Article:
Step 1: Dry the chicken wings thoroughly.  I do this with clean dry paper towels.  

 

Step 2: Give them a VERY THIN glaze of oil.  

 

Step 3: Toss them in a seasoned flour.  You can use your old bay to season the flour if you wish. 

 

Step 4:  Put the wings on a kamado that is preheated to 425-450°F.  This takes 30-ish minutes to cook these.

 

The difference is mostly in the airflow.  The kamado isn't moving as much air as the kettle.  If you have a pellet grill option, that will work even better.  Here's a photo of the most recent batch I did on the Pellet Joe by the same method I described here:

 

20210410_133636.jpg

 

20210410_142015.jpg

 

20210410_142122.jpg

 

That is as crispy as it gets.  

 

You can create a higher airflow situation in your kamado by a few methods that just take a little practice.  Use a LOT LESS charcoal and keep your top and bottom vents fully open.  The actual temperature for this cook is not as critical as having MORE AIRFLOW.   People who have air fryers are doing wings that look like this at 375°F.  That lower temperature works because there is a TON more air movement in an air fryer.  

 

I am gonna pin this post to the top of the forum... thanks for asking!

 

 

 

Looks fantastic.  I think we'll have to try this!  (Wonder how it would work on drums?)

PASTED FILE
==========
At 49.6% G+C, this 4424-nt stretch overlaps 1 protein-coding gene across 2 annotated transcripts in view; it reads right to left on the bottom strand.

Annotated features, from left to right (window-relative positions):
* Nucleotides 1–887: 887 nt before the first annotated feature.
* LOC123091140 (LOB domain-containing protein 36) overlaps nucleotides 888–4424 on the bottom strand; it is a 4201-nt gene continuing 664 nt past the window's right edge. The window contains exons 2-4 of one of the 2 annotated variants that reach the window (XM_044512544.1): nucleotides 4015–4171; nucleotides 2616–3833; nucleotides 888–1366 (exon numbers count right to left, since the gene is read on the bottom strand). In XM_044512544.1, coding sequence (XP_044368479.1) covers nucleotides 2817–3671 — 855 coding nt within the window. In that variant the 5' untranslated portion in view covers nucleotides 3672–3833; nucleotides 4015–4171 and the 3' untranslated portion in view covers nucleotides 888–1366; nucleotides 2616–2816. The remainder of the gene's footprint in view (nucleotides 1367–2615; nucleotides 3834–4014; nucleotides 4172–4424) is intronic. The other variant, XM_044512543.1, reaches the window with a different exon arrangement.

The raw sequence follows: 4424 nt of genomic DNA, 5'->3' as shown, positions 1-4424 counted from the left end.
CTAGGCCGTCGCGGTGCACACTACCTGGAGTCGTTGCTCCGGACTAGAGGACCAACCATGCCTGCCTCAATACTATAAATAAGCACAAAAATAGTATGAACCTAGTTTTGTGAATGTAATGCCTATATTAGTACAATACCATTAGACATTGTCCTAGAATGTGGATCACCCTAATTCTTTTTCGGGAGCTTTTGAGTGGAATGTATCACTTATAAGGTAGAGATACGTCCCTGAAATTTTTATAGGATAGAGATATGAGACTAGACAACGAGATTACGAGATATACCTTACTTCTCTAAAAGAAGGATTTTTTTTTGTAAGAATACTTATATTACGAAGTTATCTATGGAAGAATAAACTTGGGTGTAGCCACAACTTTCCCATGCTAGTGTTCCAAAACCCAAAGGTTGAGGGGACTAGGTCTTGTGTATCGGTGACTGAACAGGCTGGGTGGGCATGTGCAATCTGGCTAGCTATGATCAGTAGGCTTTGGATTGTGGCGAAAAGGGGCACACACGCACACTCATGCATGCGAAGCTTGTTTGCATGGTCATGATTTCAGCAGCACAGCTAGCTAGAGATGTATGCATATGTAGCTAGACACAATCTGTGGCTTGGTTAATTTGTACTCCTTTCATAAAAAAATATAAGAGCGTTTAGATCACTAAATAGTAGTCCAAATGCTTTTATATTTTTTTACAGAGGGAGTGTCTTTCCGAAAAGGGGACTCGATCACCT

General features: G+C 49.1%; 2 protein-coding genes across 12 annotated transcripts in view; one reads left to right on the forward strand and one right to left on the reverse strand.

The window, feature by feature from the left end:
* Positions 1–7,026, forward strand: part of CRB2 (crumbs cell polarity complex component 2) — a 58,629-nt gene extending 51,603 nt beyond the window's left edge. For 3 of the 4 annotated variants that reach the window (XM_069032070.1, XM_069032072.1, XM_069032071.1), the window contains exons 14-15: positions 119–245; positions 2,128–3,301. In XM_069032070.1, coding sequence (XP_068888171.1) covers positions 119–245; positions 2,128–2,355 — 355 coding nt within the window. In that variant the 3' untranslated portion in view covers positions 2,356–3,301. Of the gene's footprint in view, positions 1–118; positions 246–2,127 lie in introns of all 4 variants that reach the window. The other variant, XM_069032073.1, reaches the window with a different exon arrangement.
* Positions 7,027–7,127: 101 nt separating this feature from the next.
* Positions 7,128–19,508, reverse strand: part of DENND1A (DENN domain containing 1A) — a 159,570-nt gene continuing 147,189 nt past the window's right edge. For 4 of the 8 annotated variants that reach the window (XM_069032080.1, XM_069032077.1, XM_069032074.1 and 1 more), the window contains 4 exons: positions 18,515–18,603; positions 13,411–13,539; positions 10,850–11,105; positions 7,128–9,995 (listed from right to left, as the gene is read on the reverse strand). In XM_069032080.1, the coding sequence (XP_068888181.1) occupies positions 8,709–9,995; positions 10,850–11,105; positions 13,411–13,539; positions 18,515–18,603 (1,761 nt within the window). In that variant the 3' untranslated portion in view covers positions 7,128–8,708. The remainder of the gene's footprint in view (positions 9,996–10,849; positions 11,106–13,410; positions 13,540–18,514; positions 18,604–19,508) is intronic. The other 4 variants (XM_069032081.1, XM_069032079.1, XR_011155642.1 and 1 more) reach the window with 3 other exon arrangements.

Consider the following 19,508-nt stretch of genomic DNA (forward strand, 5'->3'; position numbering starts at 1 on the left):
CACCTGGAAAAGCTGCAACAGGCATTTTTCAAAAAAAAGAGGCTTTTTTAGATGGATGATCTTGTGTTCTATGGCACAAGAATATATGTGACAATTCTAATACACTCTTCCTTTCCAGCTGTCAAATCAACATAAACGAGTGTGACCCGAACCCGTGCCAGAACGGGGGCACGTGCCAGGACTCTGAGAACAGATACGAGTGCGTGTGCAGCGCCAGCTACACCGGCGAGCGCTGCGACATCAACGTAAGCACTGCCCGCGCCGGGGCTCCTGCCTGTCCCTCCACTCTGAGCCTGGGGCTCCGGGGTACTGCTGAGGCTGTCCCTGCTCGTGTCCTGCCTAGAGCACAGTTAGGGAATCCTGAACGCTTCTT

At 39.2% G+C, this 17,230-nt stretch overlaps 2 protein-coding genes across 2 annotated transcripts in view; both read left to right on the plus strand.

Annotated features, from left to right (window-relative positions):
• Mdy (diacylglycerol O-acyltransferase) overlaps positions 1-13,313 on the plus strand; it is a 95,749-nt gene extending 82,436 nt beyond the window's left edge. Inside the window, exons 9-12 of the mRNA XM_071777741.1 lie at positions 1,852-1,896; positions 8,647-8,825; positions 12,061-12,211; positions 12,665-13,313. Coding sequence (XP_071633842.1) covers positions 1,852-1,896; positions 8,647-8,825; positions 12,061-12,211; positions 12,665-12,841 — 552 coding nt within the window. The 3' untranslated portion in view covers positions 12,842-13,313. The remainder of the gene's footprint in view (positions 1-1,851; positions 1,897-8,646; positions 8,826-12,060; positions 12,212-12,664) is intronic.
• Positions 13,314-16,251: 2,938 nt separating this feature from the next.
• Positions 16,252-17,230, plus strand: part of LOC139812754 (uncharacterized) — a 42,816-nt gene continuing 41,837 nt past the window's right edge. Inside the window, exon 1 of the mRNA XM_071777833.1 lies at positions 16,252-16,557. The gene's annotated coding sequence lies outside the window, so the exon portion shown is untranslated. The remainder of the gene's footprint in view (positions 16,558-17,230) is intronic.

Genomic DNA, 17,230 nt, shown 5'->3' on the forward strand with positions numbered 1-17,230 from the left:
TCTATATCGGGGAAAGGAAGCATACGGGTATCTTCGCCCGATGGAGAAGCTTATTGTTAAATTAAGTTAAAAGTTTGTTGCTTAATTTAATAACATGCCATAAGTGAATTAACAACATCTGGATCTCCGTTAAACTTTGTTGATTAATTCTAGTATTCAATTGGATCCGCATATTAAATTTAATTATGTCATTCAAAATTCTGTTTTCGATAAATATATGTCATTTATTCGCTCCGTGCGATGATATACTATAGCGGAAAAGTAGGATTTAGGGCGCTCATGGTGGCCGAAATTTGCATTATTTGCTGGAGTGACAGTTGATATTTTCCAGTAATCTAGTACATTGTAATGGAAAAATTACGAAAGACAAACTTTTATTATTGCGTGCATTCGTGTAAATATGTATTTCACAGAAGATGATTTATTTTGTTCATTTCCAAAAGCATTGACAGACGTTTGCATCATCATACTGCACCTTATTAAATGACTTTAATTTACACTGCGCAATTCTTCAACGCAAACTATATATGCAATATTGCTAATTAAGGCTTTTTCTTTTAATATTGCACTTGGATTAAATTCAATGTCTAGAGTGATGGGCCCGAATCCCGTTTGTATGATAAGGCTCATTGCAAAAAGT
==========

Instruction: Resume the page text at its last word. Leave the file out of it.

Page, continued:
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Been Following this thread for a while now.. Tonight an attempt for a crispy skin.  Dusted the wings with some flour and a wing dust.. one hot... one calm.. No oil.. Held Kamado at 400-450 degrees. Cooked skin side down for about 20minutes and flipped and did the same for another 20 minutes...thank you ckreef.. Sided with a sour cream/blue cheese dressing.. thank you john .. turned out very good.. Nice taste and crispy skin ..Enjoyed by all

 

 

20210529_173633[9261310].jpg

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20210529_172850[9261493].jpg

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  • 4 weeks later...

@Kamado Smoke did you use John’s airflow technique by keeping vents open, or was it temp + flour that did the trick? I’ve struggled with getting crispy skin and have been trying higher temps plus cooking higher in the dome, but still no success. Did a search and found this thread - love this site! The airflow concept makes sense.